While many of us were stuffing our faces and planning on what to do for the holidays, the San Francisco Giants have been busy. Earlier this week they signed Mark Melancon to a four year, $62 million deal. The signing helps San Francisco shore up their closer position, which was one of the worst in baseball last season. Giants fans grew all too familiar with watching a late game lead slip away in the 9th in September and culminating with the Giants blowing a 4 run lead in the 9th inning of Game 4 against the Chicago Cubs, who would eventually go on to win the World Series. While Bruce Bochy tried to switch it up between Santiago Casilla, Sergio Romo, and even Hunter Strickland, he was let down far too often.
Melancon split time between the Pittsburgh Pirates and Washington Nationals last season, but has been one of the better closers in recent years. After a career high 51 saves in 2015, Melancon was able to convert 47 combined between Pittsburgh and Washington last season. In the past two seasons combined, Melancon has only missed on 6 opportunities, while converting nearly 100. To put that in perspective, Santiago Casilla blew 9 opportunities just last season, following a season where he blew 6. In the same two year span he only converted 84.
Originally the signing seemed like a lot of money to pay for a reliever, but with the Yankees signing Aroldis Chapman to a 5-year, $86 million contract with a no trade clause and an exceptionally weird clause that says he can’t be traded to any California team, the Melancon deal doesn’t seem so bad. Melancon doesn’t have the off field issues Chapman has, and has proven durable and good. Given the Giants’ history of playing 1 run games, and Bochy’s reliance on a bullpen, fans should breathe a sigh of relief (no pun intended), knowing they have a reliable closer at the end of games again. They haven’t had this close of a sure thing since Robb Nen.
What may shock Giants fans is the announcement that the Giants don’t intend to bring back Santiago Casilla, Javier Lopez, or Sergio Romo. The departure of Casilla was all but foregone after the season he had last year when Giants fans started booing whenever he entered a game. In Philadelphia this just means it’s a Tuesday afternoon, but when hometown guys get booed in the Bay Area it’s a big deal. The Giants would have been foolish to bring him back.
Sergio Romo’s attitude probably had a lot to do with his departure. Romo has been shaky in the past three seasons, or injured. This came to the forefront last year when on multiple occasions, after Romo was pulled, he would laugh if a reliever would give up a run. This attitude stops being acceptable in high school ball, and even if he felt he was pulled too soon, that’s a conversation he needs to have with Bochy behind closed doors.
The most surprising departure is probably Javier Lopez, who has been about as surefire as you can get from a reliever. Since coming to the Giants, he has thrived as a lefty specialist in high leverage situations. With the bullpen faltering as much as it did last season, Bruce Bochy tried to stretch out Lopez a few times, and paid the price as we all saw why he should only be a specialist. That being said, I don’t see how the Giants replace him with anyone currently on the team. These three leaving, following Jeremy Affeldt’s retirement last season, means the “Core 4” will no longer be in orange and black.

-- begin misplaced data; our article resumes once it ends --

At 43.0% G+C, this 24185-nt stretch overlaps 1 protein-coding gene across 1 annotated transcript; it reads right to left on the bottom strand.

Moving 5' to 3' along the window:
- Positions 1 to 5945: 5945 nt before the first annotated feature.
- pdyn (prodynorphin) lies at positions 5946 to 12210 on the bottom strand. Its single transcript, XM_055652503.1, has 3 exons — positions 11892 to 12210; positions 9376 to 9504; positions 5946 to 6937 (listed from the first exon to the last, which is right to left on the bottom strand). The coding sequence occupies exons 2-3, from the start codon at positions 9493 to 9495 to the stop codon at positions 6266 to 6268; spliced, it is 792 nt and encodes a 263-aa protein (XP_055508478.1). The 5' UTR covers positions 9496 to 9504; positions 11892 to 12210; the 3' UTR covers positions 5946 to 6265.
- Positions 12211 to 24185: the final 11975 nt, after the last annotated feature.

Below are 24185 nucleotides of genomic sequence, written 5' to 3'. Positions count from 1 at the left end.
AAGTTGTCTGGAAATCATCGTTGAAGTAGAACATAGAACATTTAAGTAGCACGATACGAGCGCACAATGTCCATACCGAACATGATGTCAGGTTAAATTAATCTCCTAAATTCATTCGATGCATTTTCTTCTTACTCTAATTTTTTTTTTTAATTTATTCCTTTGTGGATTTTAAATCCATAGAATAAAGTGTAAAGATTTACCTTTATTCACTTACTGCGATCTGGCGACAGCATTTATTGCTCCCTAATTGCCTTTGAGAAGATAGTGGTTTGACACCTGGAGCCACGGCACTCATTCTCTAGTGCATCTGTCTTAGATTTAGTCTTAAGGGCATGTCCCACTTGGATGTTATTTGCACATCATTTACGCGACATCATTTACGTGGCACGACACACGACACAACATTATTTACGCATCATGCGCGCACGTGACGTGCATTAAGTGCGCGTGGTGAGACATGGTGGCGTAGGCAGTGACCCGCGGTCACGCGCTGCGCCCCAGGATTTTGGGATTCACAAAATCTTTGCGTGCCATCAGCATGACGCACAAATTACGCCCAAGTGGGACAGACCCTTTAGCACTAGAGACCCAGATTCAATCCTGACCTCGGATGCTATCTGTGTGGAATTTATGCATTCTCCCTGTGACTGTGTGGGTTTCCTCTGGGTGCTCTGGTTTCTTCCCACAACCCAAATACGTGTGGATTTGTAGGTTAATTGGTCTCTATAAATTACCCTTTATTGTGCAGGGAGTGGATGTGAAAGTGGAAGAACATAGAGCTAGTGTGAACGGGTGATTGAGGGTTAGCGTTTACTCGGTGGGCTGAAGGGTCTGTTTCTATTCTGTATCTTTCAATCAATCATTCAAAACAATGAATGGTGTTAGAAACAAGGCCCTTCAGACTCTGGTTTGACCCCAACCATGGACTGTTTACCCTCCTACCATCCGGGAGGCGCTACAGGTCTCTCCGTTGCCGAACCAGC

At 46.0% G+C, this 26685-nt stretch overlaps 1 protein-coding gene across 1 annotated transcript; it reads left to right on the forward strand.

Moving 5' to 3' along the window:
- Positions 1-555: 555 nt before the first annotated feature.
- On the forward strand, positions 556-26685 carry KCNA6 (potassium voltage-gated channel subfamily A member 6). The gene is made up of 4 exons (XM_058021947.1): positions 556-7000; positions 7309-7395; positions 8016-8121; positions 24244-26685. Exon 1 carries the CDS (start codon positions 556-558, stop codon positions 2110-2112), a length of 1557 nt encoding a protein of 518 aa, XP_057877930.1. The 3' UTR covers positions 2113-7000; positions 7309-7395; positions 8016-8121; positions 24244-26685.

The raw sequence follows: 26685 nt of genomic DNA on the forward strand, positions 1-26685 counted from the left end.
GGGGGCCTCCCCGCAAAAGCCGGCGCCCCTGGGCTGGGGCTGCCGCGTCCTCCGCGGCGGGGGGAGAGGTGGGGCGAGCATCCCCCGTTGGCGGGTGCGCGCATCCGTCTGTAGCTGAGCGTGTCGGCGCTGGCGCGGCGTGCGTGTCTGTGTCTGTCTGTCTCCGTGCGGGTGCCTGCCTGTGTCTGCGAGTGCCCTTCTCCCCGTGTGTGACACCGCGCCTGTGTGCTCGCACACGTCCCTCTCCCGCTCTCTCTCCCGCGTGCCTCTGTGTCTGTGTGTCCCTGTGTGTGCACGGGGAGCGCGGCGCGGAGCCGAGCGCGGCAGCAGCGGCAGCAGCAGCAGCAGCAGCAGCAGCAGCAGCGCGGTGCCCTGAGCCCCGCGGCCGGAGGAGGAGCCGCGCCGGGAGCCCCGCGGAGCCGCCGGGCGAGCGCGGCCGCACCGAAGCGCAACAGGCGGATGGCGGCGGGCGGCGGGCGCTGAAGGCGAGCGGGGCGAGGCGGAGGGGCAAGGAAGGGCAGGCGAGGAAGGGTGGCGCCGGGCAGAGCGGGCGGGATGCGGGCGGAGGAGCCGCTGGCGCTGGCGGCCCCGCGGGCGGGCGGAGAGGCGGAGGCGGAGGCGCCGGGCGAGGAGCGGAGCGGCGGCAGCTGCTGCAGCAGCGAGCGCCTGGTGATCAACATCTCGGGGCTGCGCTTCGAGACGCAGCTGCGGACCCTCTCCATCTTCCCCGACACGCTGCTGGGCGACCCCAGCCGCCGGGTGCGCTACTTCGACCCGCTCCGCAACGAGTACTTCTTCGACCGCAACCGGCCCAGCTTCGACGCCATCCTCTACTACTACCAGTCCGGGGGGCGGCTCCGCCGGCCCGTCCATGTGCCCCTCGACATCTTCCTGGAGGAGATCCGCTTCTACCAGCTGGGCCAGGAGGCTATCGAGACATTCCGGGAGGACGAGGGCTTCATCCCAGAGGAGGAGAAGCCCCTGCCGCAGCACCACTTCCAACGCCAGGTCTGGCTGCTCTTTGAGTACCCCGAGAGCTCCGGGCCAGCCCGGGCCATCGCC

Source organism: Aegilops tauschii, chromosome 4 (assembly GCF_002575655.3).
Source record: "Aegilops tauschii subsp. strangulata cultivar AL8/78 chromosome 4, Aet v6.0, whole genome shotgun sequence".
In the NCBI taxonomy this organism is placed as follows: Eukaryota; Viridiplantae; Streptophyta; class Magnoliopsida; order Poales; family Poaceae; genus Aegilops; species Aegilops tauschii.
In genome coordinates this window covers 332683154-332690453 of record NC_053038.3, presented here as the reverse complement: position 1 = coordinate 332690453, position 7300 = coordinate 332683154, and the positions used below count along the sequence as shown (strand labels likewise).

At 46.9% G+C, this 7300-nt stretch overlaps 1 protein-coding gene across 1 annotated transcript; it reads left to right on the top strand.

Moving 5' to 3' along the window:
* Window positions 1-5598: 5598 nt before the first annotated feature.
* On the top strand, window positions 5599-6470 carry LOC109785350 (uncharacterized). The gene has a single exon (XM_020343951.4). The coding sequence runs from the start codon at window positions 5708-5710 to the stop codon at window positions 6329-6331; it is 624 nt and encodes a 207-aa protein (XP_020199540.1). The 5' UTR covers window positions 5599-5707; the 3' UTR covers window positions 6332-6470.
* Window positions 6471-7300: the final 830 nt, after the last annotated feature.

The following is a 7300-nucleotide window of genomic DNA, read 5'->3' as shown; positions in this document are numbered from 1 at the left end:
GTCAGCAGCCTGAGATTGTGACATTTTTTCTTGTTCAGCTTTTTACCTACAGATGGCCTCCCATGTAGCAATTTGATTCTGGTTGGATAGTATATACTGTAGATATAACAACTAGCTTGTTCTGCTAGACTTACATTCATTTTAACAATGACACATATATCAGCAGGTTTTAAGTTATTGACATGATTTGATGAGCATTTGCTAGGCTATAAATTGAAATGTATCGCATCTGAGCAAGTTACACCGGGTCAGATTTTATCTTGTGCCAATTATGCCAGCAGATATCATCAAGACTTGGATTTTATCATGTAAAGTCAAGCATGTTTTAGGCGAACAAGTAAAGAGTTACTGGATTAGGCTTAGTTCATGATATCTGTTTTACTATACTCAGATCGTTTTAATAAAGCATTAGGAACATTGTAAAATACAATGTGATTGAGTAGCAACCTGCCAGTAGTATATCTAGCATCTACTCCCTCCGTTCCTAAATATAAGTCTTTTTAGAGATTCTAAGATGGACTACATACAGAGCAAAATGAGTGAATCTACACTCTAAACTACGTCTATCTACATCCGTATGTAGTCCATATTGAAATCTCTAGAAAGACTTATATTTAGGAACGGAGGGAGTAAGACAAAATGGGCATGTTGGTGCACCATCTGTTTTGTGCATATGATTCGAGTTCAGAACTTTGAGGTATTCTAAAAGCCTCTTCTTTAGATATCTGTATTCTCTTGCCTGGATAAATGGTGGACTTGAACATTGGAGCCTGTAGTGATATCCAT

Another shocking move the Giants made yesterday was trading Chris Heston to the Seattle Mariners for a player to be named later. While Heston excelled in 2015, tossing a no hitter against the New York Mets, he crashed back down to Earth last season. While only appearing in 4 games for San Francisco, Heston struggled mightily in their farm system. It seemed to be a combination of missing time due to injury and the league readjusting to him, it was not a season to remember for the 28 year old.
The Giants must have felt with the influx of young arms, Heston didn’t fit. Their bullpen next year will have some major adjustments and the 5th starter is up in the air, but the Giants seem to have improved by subtraction this offseason.
Quick Hits About the CBA
Much to the fans’ delight, a new collective bargaining agreement was reached last week, meaning five more years of uninterrupted baseball. Here are the major changes:
- – The 15-day DL is now the 10-day DL so players won’t have to miss as much time
- – The All Star Game will no longer determine home field advantage in the World Series. It will now be awarded to the team with the best regular season record.
- – Teams will only have 7 days to designate a player for assignment instead of 10.
- – Managers will not select All Stars. There will still be a fan vote, but the slots that used to be selected by the manager will now be selected by Major League Baseball.
- – There will be regular season games scheduled in multiple countries to promote the game. Mexico, Asia, Puerto Rico, the Dominican Republic, and London are all part of the plan.
- – The season will still be 162 games but will be stretched out to allow 4 extra off days.
Also, there is a competitive balance adjustment, meaning small market teams will forfeit their 3rd highest pick when signing a player who denied a qualifying offer. The major market teams (the Giants) will lose their second and fifth.